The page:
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Molasses-roasted duck breast arrives in a cloud of hickory smoke. (Photo by Kate Thompson / Palindrome Creative Co.)
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The dining room of Spoonbread Bistro (Photo by Kate Thompson / Palindrome Creative Co.)
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Lobster Pop-tart (Photo by Kate Thompson / Palindrome Creative Co.)
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Chef Michael Hall (Photo by Kate Thompson / Palindrome Creative Co.)
If you’re anything like me — and thank God chef Michael Hall isn’t — you stand at the stove with a double old-fashioned cocktail, knowing that what you’re cooking isn’t sublime. Serviceable, occasionally exotic or, on the flip side, reserved for ritualistic communions such as holiday dinners. (Drink, please!) But righteously delicious Franco-Virginia-inspired fare? Definitely not. For that you need the Six Million Dollar Man of special-occasion Southern cuisine.
Spoonbread Bistro is Hall’s latest, a new venture for this chef notable for a stint at The Dining Room at the Berkeley Hotel in the mid-aughts and, more recently, M Bistro and Wine Bar. Sunlight from the second floor, filtered through freshly installed stained glass bearing Spoonbread’s logo, strikes rosebud-garnished platters, but this isn’t a prim-and-proper room; placemats are the first clue. Nor is it trendy: no “snacks” or small plates here, just old-school appetizers. (The shrimp scampi over grits is divine.) Waiters, attired in jeans and copper-colored oxfords, sink to ear level to take orders, even though the acoustics don’t require such deference. It’s night and day from the last two tenants — Fan House and Jorge’s Cantina — and more like the semi-formal Greek restaurant Konsta’s, which held this address for what could have been forever. The bar and lounge is back upstairs, and an easy elegance has returned.
At one dinner, all eyes are on me as the waiter lifts the glass dome encasing my duck breast. A cloud of hickory smoke unfurls from under the lip of the cloche, wafting away from the table like a genie leaving its lamp. Imagine sipping Earl Grey tea at a barbecue — it smells like that. Guests at other tables lean in to ask what I’ve ordered, and they’re right to do so. A caveat: Be sure to specify a temperature unless you prefer duck medium-well.
Trying the menu, I find myself paraphrasing Parliament Funkadelic: What is soul? Soul is collard greens in your egg roll, chili sauce pooling. It’s lobster in your Pop-tart. Hall’s lobster Pop-tart looks more like a toaster strudel: flaky pastry iced with hollandaise, bleeding out creamy, lobster-claw Mornay as I cut it with my fork. Under the sea bass waits sugar-rich spoon bread. Composed plates be damned, I’m eating soul food; highly seasoned, familiar, and it makes me smile like a kid at the kitchen table.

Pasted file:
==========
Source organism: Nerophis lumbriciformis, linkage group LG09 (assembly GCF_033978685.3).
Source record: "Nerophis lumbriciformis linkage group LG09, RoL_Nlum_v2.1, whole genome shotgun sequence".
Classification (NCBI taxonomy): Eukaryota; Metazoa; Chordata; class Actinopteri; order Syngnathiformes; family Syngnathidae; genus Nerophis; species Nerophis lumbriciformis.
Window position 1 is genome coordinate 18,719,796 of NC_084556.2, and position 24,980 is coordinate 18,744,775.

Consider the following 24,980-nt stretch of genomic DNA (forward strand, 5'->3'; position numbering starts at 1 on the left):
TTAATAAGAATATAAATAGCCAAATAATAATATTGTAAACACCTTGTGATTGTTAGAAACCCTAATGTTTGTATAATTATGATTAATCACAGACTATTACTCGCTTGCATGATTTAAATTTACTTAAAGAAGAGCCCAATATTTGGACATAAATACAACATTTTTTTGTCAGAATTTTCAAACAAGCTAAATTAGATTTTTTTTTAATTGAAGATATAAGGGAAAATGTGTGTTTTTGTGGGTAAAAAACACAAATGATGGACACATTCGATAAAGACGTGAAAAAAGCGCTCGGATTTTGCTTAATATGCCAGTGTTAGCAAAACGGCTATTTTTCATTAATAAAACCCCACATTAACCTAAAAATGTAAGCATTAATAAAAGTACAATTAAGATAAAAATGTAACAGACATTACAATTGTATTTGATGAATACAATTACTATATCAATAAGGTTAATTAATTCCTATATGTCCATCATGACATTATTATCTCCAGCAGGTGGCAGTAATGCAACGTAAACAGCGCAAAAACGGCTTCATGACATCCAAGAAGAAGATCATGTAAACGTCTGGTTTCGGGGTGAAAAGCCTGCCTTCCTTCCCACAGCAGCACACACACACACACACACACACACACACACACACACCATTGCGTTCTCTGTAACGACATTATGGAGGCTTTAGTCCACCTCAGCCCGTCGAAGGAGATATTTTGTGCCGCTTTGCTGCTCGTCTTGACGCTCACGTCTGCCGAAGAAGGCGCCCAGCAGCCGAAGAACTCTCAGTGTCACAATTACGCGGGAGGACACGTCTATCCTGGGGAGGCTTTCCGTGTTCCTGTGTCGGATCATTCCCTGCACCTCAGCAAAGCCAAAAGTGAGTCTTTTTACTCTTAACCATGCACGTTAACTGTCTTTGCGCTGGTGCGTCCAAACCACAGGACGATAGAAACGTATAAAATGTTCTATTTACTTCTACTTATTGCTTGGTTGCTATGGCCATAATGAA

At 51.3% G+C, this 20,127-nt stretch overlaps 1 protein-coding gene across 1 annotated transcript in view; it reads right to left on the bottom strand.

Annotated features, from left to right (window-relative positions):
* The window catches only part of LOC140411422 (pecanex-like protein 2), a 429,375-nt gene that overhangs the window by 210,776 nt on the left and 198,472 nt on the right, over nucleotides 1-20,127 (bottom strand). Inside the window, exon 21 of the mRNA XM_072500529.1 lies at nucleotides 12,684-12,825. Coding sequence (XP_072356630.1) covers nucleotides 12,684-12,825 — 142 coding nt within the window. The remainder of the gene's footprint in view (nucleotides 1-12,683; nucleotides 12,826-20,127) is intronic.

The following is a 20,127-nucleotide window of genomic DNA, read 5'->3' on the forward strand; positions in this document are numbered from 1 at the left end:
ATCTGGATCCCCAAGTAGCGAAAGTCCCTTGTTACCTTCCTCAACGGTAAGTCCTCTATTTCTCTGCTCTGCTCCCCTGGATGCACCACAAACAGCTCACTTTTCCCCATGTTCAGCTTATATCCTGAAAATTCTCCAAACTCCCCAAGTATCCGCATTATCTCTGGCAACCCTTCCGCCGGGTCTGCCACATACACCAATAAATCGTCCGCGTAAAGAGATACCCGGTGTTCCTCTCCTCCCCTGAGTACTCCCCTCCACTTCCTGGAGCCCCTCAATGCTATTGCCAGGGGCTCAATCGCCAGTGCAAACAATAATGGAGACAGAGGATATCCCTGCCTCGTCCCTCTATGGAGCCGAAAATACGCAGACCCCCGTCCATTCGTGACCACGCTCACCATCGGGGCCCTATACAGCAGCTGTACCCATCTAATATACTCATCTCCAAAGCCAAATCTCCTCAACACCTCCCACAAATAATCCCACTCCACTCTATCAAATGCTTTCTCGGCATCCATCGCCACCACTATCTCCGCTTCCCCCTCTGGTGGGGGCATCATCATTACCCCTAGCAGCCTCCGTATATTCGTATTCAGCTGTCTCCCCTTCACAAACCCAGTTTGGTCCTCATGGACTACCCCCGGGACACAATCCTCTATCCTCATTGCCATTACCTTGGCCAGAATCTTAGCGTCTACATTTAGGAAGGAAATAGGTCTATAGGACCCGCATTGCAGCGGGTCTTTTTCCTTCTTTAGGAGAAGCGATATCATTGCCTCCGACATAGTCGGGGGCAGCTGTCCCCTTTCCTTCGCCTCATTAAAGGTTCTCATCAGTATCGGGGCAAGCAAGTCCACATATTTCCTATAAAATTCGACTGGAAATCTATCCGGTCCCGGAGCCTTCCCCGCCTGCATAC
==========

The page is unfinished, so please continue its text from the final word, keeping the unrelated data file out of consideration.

But, instead of gravy — that sloppy mistress of the South — plates are wiped and drizzled with glassy French mothers: béarnaise, hollandaise, béchamel, velouté and espagnole, the Five Graces. Drippings like this come from a trained hand, not the home kitchen.
Another distinction: The center of the plate at Spoonbread is kingly, lamb chops and scallops, not working cuts. The last bite of my stunning New York strip on a block of Himalayan sea salt is as hot as the first, juice rivulets carving the rosy base. In a nod to steakhouse chic, I wash it down with Bulleit rye instead one of the 20 glasses of wine on offer.
The decadent brunch menu has me wanting it all, but in actuality, the chicken biscuit is as heavy as the Tin Man’s heart, the bread leaden. A surprising weight given one dinner’s Sally Lunn rolls, which were expertly formed with golden tops and soft, ivory bottoms. Perhaps an off morning? The French toast arrives as thin, dry sheets rather than custardy wedges. What to order then? Breakfast cupcakes: gluten-free, eggy-hammy bites, and the rum-bruléed grapefruit.
Many cooks source globally for ingredients and inspiration. Today, it’s nothing to see Japan, Mexico, China and several other countries sharing print. Sometimes this works; sometimes you get an unmixed, gastronomic Frankenstein. Spoonbread culls classic Continental and French; the East Coast-South and a soupçon of American-Chinese. The menu melds, in part, because this is how Hall’s cooking has evolved — it’s not a recent affectation. Like in the old days, main courses are generous, starch- and vegetable-inclusive. I associate Hall to an unstoppable Steve Austin over Shelley’s fractured “Adam of his labours,” knowing that when it comes to grand Southern dining, his team has my back. And it won’t cost me an arm and a leg.
2526 Floyd Ave., 359-8000
Hours: Monday-Thursday: 5 to 10 p.m.; Friday and Saturday: 5 to 11 p.m.; Sunday: 11 a.m. to 3 p.m.
Prices: $4 to $29